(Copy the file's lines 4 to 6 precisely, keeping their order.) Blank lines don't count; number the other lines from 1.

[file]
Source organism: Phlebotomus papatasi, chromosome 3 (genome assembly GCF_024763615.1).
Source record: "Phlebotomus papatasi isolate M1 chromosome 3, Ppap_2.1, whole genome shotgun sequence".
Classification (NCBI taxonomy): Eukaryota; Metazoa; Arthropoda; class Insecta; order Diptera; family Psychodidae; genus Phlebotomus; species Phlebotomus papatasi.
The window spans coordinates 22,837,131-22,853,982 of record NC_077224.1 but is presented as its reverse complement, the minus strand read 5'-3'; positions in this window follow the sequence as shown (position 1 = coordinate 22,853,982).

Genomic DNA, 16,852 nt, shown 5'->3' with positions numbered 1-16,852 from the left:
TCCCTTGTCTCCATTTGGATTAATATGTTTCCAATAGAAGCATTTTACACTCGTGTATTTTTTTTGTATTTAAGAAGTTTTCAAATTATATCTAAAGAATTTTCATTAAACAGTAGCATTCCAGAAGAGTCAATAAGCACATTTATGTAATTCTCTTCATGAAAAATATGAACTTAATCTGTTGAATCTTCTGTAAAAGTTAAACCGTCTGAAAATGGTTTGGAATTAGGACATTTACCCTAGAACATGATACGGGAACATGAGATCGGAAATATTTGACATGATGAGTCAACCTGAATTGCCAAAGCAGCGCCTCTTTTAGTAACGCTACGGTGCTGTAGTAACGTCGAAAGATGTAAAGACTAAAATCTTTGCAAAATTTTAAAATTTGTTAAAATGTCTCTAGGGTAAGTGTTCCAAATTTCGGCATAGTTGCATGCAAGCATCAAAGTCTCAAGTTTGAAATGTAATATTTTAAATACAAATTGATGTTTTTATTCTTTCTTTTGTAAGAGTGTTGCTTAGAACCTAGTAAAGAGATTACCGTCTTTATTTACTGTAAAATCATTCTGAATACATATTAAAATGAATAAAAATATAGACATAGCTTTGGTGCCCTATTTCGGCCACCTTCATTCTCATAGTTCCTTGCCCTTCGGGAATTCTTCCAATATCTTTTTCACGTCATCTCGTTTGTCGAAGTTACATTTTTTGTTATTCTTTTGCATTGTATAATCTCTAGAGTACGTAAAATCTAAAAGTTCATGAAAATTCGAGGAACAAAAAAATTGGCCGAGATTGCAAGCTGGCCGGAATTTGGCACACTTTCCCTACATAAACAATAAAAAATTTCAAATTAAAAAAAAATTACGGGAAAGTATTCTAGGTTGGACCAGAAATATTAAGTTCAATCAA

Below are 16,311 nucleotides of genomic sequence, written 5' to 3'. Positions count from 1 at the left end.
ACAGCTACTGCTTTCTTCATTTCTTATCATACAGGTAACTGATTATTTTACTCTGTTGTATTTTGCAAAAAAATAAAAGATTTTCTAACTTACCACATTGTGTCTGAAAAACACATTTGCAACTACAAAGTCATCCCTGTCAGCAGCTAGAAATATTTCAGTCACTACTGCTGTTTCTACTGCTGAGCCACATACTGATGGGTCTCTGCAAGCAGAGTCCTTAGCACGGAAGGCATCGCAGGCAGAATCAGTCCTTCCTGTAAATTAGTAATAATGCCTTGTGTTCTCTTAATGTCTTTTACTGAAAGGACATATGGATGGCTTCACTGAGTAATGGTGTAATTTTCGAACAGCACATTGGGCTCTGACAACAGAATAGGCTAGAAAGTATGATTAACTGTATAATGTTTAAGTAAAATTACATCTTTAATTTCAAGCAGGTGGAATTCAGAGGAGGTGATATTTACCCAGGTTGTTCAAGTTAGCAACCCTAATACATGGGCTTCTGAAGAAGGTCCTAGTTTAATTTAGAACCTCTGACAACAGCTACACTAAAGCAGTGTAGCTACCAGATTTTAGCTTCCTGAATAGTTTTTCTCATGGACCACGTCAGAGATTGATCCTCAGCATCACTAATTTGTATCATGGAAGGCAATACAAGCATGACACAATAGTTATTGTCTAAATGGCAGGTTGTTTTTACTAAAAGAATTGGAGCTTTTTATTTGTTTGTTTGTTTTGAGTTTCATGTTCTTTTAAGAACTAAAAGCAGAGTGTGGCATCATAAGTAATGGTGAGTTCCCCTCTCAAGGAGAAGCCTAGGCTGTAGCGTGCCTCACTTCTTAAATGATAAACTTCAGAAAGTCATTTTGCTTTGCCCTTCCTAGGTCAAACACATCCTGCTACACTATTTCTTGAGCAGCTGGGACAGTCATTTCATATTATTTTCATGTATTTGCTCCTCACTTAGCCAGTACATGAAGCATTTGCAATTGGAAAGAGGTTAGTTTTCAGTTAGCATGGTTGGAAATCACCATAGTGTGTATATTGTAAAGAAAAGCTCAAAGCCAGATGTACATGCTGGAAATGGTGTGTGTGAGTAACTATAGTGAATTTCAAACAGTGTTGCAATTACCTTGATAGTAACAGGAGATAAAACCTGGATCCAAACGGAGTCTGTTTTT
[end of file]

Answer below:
The window spans coordinates 22,837,131-22,853,982 of record NC_077224.1 but is presented as its reverse complement, the minus strand read 5'-3'; positions in this window follow the sequence as shown (position 1 = coordinate 22,853,982).

Genomic DNA, 16,852 nt, shown 5'->3' with positions numbered 1-16,852 from the left:
TCCCTTGTCTCCATTTGGATTAATATGTTTCCAATAGAAGCATTTTACACTCGTGTATTTTTTTTGTATTTAAGAAGTTTTCAAATTATATCTAAAGAATTTTCATTAAACAGTAGCATTCCAGAAGAGTCAATAAGCACATTTATGTAATTCTCTTCATGAAAAATATGAACTTAATCTGTTGAATCTTCTGTAAAAGTTAAACCGTCTGAAAATGGTTTGGAATTAGGACATTTACCCTAGAACATGATACGGGAACATGAGATCGGAAATATTTGACATGATGAGTCAACCTGAATTGCCAAAGCAGCGCCTCTTTTAGTAACGCTACGGTGCTGTAGTAACGTCGAAAGATGTAAAGACTAAAATCTTTGCAAAATTTTAAAATTTGTTAAAATGTCTCTAGGGTAAGTGTTCCAAATTTCGGCATAGTTGCATGCAAGCATCAAAGTCTCAAGTTTGAAATGTAATATTTTAAATACAAATTGATGTTTTTATTCTTTCTTTTGTAAGAGTGTTGCTTAGAACCTAGTAAAGAGATTACCGTCTTTATTTACTGTAAAATCATTCTGAATACATATTAAAATGAATAAAAATATAGACATAGCTTTGGTGCCCTATTTCGGCCACCTTCATTCTCATAGTTCCTTGCCCTTCGGGAATTCTTCCAATATCTTTTTCACGTCATCTCGTTTGTCGAAGTTACATTTTTTGTTATTCTTTTGCATTGTATAATCTCTAGAGTACGTAAAATCTAAAAGTTCATGAAAATTCGAGGAACAAAAAAATTGGCCGAGATTGCAAGCTGGCCGGAATTTGGCACACTTTCCCTACATAAACAATAAAAAATTTCAAATTAAAAAAAAATTACGGGAAAGTATTCTAGGTTGGACCAGAAATATTAAGTTCAATCAA